The US president can do much more than talk to persuade Putin to allow humanitarian aid into Syria.
Dynamics of geopolitics and Turkiye, Russia, US relations will decide the future of the embattled nation
Short answer: Yes. Long answer: No.
Despite recent Russian military escalation against the Syrian National Army (SNA), negotiation remains an essential tool for all parties to draw the future map of control in northern Syria.
The committee functions in service of Assad and his backers, which have insidiously utilized the talks as an avenue to pursue their maximalist position regarding a settlement to the conflict.
The YPG terror group, which is the Syrian branch of PKK, orchestrated 192 car bombings in the war-torn country between 2018 and 2021, killing a total of 372 people and wounding 1,287 others.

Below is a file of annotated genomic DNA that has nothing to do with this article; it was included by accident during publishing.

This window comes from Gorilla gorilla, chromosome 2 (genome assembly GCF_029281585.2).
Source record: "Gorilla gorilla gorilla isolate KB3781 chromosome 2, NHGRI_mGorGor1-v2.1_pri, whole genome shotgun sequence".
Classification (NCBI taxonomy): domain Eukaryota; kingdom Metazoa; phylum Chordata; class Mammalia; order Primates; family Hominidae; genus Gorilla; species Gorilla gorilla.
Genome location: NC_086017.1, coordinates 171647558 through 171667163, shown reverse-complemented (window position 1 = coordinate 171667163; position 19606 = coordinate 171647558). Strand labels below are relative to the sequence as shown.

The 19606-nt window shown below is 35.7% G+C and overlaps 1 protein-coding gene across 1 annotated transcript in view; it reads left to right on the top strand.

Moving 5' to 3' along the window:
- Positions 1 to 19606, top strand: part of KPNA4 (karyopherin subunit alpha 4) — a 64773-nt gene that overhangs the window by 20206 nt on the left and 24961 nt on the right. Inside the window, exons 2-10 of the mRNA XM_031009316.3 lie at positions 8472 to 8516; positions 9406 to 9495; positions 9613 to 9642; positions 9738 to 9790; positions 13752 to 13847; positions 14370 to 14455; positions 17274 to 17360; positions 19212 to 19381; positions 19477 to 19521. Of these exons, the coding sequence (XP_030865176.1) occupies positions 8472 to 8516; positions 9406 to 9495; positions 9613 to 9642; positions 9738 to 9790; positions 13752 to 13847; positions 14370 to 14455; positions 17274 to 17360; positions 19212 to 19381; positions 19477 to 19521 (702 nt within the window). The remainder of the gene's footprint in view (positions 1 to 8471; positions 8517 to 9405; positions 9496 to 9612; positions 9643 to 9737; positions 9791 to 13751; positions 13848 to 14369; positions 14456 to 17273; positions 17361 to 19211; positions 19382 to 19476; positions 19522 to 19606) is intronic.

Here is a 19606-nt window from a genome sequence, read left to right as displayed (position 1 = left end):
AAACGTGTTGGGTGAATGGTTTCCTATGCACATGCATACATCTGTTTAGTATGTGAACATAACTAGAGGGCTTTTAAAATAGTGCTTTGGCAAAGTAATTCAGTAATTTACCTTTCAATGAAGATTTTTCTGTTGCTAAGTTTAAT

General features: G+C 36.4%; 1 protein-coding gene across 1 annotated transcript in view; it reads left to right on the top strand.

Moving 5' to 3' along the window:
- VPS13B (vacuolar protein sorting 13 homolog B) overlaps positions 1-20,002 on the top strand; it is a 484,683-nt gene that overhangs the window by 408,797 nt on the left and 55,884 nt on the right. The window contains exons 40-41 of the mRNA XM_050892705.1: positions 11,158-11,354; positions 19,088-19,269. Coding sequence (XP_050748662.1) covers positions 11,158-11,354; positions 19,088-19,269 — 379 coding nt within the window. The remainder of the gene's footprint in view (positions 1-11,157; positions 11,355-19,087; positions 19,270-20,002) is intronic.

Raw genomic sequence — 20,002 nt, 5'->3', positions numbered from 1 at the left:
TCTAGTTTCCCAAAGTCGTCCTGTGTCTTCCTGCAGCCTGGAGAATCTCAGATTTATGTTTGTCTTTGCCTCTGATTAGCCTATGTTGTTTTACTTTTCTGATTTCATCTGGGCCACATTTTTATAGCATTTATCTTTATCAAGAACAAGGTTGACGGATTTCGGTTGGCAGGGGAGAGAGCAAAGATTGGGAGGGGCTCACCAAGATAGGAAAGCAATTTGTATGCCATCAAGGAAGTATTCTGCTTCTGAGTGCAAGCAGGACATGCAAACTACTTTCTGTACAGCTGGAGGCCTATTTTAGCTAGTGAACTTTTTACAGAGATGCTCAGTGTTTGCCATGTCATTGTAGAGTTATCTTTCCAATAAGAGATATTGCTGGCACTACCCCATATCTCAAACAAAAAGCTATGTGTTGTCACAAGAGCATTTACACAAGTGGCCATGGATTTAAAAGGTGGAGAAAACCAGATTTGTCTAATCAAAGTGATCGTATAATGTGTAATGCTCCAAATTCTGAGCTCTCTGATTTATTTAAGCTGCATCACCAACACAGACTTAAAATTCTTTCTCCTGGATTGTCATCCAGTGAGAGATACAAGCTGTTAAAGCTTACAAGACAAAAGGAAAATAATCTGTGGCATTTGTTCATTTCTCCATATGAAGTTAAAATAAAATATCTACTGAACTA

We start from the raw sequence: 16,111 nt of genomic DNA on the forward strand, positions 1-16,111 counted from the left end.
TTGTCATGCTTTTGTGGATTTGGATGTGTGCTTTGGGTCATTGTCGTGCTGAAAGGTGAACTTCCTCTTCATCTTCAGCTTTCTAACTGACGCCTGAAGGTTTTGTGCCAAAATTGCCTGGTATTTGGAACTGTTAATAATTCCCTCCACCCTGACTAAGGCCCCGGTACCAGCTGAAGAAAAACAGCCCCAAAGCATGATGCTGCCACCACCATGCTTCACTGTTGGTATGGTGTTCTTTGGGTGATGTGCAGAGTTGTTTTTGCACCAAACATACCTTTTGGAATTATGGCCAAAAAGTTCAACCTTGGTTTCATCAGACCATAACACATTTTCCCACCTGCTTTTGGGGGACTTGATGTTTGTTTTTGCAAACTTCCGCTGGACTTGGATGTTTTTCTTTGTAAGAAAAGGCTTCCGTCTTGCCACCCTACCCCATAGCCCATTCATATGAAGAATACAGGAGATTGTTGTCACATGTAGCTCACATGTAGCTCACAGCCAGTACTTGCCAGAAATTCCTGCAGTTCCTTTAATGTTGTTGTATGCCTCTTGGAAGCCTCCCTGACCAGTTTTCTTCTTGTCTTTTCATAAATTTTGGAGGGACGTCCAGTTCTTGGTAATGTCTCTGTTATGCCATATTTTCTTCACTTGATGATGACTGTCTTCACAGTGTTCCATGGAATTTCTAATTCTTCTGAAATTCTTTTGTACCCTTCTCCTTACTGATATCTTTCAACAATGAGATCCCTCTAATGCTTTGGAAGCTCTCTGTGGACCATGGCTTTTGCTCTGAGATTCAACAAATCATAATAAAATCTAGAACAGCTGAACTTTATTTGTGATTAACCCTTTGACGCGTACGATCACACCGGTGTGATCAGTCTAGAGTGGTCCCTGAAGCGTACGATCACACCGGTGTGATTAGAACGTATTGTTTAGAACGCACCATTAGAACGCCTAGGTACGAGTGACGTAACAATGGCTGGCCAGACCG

Human Rights Watch report shed light that Damascus operates a mafia-style intelligence state where returnees face brutality even after signing a “reconciliation” document.
While Russia and Turkey have shown willingness to keep building their ties, the two nations may face limitations due to their divergence in foreign policy.
From Syria to Sudan, Yemen and Afghanistan, the most corrupt states are also torn apart by political conflicts, showing the strong connection between the two.
“A Fairer World is Possible” is penned by the Turkish President, in which he argues about how global peace can be attained by reforming the UN and other international organisations.
Despite the Syrian regime escalating tensions across Idlib and Daraa, experts do not expect a large-scale operation against opposition forces.
By shifting its policy in Syria, the Biden administration could ease the US’ regional burden, allowing it to turn its attention to China.
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